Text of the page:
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Loss and the Literary Culture of Shakespeare's Time

Loss and the Literary Culture of Shakespeare's Time

Paperback(1st ed. 2020)

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As early modernists with an interest in the literary culture of Shakespeare’s time, we work in a field that contains many significant losses: of texts, of contextual information, of other forms of cultural activity. No account of early modern literary culture is complete without acknowledgment of these lacunae, and although lost drama has become a topic of increasing interest in Shakespeare studies, it is important to recognize that loss is not restricted to play-texts alone. Loss and the Literary Culture of Shakespeare’s Time broadens the scope of the scholarly conversation about loss beyond drama and beyond London. It aims to develop further models and techniques for thinking about lost plays, but also of other kinds of lost early modern works, and even lost persons associated with literary and theatrical circles. Chapters examine textual corruption, oral preservation, quantitative analysis, translation, and experiments in “verbatim theater”, plus much more.

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Product Details

ISBN-13: 9783030368692
Publisher: Springer International Publishing
Publication date: 03/27/2020
Series: Early Modern Literature in History
Edition description: 1st ed. 2020
Pages: 266
Product dimensions: 5.83(w) x 8.27(h) x 0.00(d)

About the Author

Roslyn L. Knutson, Professor Emerita at the University of Arkansas at Little Rock, is the author of The Repertory of Shakespeare's Company, 1594-1613 (U of Ark P 1991), author of Playing Companies and Commerce in Shakespeare’s Time (CUP 2001), and co-editor with Kirk Melnikoff of Christopher Marlowe, Theatrical Commerce, and the Book Trade (CUP 2018). With David McInnis and Matthew Steggle, she is founder and co-editor of the Lost Plays Database.

David McInnis (University of Melbourne) is author of Mind-Travelling and Voyage Drama in Early Modern England (Palgrave, 2013), co-editor (with Claire Jowitt) of Travel and Drama in Early Modern England: The Journeying Play (Cambridge UP, 2018), and editor of Dekker’s Old Fortunatus for the Revels Plays series (Manchester UP, 2019). With Matthew Steggle, he edited Lost Plays in Shakespeare’s England (Palgrave, 2014). With Roslyn L. Knutson and Matthew Steggle, he is founder and co-editor of the Lost Plays Database.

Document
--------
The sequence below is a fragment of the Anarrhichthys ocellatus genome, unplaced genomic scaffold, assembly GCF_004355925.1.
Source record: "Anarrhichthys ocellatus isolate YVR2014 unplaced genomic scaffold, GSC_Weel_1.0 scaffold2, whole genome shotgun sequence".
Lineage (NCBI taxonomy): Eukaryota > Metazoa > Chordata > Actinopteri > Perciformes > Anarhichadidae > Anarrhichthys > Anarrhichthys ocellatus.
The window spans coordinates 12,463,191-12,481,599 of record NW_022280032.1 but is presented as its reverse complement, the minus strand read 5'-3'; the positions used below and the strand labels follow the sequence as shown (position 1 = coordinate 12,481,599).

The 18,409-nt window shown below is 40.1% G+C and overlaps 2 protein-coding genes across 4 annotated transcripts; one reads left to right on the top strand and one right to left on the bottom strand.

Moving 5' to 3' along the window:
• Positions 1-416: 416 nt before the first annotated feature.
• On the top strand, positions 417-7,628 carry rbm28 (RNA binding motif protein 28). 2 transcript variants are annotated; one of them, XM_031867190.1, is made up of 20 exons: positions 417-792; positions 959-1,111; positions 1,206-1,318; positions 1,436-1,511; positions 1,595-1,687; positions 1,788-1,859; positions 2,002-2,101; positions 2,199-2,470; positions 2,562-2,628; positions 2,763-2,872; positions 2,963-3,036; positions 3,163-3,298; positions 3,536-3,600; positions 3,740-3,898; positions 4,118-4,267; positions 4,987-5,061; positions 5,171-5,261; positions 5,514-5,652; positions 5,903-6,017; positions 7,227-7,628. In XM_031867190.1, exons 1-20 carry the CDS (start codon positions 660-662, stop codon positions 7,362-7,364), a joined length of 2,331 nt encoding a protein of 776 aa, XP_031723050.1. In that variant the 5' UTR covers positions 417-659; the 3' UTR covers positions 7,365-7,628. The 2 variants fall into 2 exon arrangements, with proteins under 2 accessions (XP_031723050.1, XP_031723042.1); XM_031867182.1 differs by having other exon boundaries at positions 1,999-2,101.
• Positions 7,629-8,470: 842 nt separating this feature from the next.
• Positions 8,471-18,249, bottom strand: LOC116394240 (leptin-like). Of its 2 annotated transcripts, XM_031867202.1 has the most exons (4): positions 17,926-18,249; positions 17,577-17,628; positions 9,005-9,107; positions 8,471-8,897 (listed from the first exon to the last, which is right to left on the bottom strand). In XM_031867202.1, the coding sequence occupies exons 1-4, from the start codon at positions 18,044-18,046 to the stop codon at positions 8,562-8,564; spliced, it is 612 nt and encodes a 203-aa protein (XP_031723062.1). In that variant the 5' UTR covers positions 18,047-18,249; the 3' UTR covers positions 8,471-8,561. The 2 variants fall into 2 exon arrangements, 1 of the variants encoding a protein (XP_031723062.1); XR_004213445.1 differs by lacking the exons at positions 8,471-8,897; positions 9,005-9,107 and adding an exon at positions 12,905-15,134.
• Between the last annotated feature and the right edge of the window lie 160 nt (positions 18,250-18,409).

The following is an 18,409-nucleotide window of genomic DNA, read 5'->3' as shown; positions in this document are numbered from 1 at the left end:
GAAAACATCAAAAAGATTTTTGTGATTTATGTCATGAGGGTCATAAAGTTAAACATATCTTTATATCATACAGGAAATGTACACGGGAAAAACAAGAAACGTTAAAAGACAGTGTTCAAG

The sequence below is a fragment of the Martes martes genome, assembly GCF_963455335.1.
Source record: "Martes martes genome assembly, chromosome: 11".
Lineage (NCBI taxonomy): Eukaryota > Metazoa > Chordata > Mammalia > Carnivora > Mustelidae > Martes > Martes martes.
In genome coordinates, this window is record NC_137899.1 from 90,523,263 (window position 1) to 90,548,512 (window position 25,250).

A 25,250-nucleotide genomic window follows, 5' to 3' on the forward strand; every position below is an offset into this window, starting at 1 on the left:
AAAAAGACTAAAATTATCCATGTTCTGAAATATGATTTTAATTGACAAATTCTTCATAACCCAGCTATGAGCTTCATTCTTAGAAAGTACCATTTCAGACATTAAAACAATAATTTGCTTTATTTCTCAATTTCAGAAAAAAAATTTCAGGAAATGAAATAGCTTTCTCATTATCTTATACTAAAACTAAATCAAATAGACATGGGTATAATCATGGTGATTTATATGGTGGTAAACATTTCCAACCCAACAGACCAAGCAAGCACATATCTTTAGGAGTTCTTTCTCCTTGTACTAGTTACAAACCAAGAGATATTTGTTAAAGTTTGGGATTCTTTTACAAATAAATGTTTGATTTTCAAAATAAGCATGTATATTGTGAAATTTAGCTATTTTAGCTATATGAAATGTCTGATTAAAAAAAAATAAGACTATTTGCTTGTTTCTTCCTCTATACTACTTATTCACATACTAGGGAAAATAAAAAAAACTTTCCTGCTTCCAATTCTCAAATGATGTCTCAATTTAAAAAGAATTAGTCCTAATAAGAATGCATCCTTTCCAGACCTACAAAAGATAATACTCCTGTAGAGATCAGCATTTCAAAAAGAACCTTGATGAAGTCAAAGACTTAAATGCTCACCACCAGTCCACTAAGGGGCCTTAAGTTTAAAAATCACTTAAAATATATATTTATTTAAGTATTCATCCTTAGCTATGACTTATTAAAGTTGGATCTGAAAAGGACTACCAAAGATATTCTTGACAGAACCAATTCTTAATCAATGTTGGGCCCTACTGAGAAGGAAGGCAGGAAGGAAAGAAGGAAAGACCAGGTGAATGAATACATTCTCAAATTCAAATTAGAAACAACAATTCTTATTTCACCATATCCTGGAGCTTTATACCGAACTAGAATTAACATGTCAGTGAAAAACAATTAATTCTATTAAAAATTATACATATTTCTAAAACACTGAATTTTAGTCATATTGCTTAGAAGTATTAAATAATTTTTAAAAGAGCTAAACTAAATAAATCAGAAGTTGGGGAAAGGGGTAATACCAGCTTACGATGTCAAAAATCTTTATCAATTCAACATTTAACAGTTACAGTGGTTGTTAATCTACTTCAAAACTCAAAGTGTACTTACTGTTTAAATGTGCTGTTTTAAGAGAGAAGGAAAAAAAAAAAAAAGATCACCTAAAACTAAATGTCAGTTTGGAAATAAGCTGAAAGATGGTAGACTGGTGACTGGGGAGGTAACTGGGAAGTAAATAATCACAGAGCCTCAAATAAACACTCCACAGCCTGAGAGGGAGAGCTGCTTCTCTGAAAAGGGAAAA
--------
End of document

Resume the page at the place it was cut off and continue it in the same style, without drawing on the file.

Matthew Steggle is Professor of Early Modern English Literature at the University of Bristol. His publications include editions of early modern plays for Richard Brome Online (2010); The Cambridge Works of Ben Jonson (2012); and The Norton Shakespeare, 3rd edition (2015). His most recent book is Digital Humanities and the Lost Drama of Early Modern England: Ten Case Studies (2015). With Martin Butler, he is co-editor of the forthcoming Oxford Works of John Marston (forthcoming, 2021) for which he is editing Jack Drum’s Entertainment, and he is co-editor, with Roslyn L. Knutson and David McInnis, of the Lost Plays Database.

Table of Contents

1. Introduction: “Coping with Loss”; Roslyn L. Knutson, David McInnis, and Matthew Steggle.- 2. Shakespeare’s Ruined Quires; Misha Teramura.- 3.Lost Playhouse Manuscripts; Paul Werstine.- 4. Richard Edwards’ “Palamon and Arcyte” and the Semi-Textual Basis of Playing; Jeanne H. McCarthy.- 5. “I haue lost it”: Apologies, Appeals, and Justifications for Misplacing The Wild-Goose Chase and Other Plays; Kara J. Northway.- 6. Like a Virgin: Lost and Reborn Ballads; Kris McAbee.- 7. Rediscovering Lost Literature in the Stationers’ Company Register; Alexandra Hill.- 8. Lost Plays and Other Lost Things: Ways of Being Lost; William Ingram.- 9. Ludwig Becker’s Shakespeare; Ian Donaldson.- 10. William Smith, “The Freeman’s Honour,” and the Lord Chamberlain’s Men; David Kathman.- 11. They are all Fossils: A Palaeontology of Early Modern Drama; Matthew Steggle.- 12. “Histories out of the scriptures”: Biblical Drama in the Repertory of the Admiral’s Men, 1594-1603; Paul Whitfield White.- 13. Magic Mirrors, Moors, and Marriage: A Lost English Play Surviving in German; David McInnis.- 14. Making Early Modern “Verbatim Theater,” or, “Keep the Widow Waking”; Lucy Munro and Emma Whipday

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